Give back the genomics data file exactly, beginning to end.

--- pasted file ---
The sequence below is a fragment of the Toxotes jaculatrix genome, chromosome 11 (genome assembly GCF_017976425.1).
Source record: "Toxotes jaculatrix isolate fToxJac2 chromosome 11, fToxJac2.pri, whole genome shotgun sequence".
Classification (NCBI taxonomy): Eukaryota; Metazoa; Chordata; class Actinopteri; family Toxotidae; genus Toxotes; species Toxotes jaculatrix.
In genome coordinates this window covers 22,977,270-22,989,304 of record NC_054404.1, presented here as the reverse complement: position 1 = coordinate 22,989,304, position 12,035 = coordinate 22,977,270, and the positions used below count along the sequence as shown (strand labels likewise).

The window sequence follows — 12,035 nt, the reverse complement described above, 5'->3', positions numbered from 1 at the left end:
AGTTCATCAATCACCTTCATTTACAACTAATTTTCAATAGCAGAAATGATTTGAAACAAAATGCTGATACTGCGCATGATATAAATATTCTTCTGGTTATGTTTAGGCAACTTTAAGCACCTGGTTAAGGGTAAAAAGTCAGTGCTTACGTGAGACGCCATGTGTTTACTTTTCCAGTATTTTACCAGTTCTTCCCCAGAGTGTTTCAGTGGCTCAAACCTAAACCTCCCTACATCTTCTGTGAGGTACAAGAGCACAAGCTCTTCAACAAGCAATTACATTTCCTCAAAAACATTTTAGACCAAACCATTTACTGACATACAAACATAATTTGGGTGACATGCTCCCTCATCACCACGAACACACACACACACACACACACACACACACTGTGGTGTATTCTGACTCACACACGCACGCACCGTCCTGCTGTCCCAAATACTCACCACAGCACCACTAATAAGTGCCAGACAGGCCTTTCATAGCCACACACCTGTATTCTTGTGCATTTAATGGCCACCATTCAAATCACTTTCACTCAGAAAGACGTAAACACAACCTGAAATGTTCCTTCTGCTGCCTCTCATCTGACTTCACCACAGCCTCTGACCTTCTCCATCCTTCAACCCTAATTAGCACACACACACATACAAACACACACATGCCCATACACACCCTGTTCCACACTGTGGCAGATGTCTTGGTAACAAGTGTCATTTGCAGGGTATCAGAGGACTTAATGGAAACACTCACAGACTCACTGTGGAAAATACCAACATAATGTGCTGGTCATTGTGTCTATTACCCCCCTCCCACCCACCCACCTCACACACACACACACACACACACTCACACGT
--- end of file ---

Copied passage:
The sequence below is a fragment of the Toxotes jaculatrix genome, chromosome 11 (genome assembly GCF_017976425.1).
Source record: "Toxotes jaculatrix isolate fToxJac2 chromosome 11, fToxJac2.pri, whole genome shotgun sequence".
Classification (NCBI taxonomy): Eukaryota; Metazoa; Chordata; class Actinopteri; family Toxotidae; genus Toxotes; species Toxotes jaculatrix.
In genome coordinates this window covers 22,977,270-22,989,304 of record NC_054404.1, presented here as the reverse complement: position 1 = coordinate 22,989,304, position 12,035 = coordinate 22,977,270, and the positions used below count along the sequence as shown (strand labels likewise).

The window sequence follows — 12,035 nt, the reverse complement described above, 5'->3', positions numbered from 1 at the left end:
AGTTCATCAATCACCTTCATTTACAACTAATTTTCAATAGCAGAAATGATTTGAAACAAAATGCTGATACTGCGCATGATATAAATATTCTTCTGGTTATGTTTAGGCAACTTTAAGCACCTGGTTAAGGGTAAAAAGTCAGTGCTTACGTGAGACGCCATGTGTTTACTTTTCCAGTATTTTACCAGTTCTTCCCCAGAGTGTTTCAGTGGCTCAAACCTAAACCTCCCTACATCTTCTGTGAGGTACAAGAGCACAAGCTCTTCAACAAGCAATTACATTTCCTCAAAAACATTTTAGACCAAACCATTTACTGACATACAAACATAATTTGGGTGACATGCTCCCTCATCACCACGAACACACACACACACACACACACACACACACTGTGGTGTATTCTGACTCACACACGCACGCACCGTCCTGCTGTCCCAAATACTCACCACAGCACCACTAATAAGTGCCAGACAGGCCTTTCATAGCCACACACCTGTATTCTTGTGCATTTAATGGCCACCATTCAAATCACTTTCACTCAGAAAGACGTAAACACAACCTGAAATGTTCCTTCTGCTGCCTCTCATCTGACTTCACCACAGCCTCTGACCTTCTCCATCCTTCAACCCTAATTAGCACACACACACATACAAACACACACATGCCCATACACACCCTGTTCCACACTGTGGCAGATGTCTTGGTAACAAGTGTCATTTGCAGGGTATCAGAGGACTTAATGGAAACACTCACAGACTCACTGTGGAAAATACCAACATAATGTGCTGGTCATTGTGTCTATTACCCCCCTCCCACCCACCCACCTCACACACACACACACACACACACTCACACGT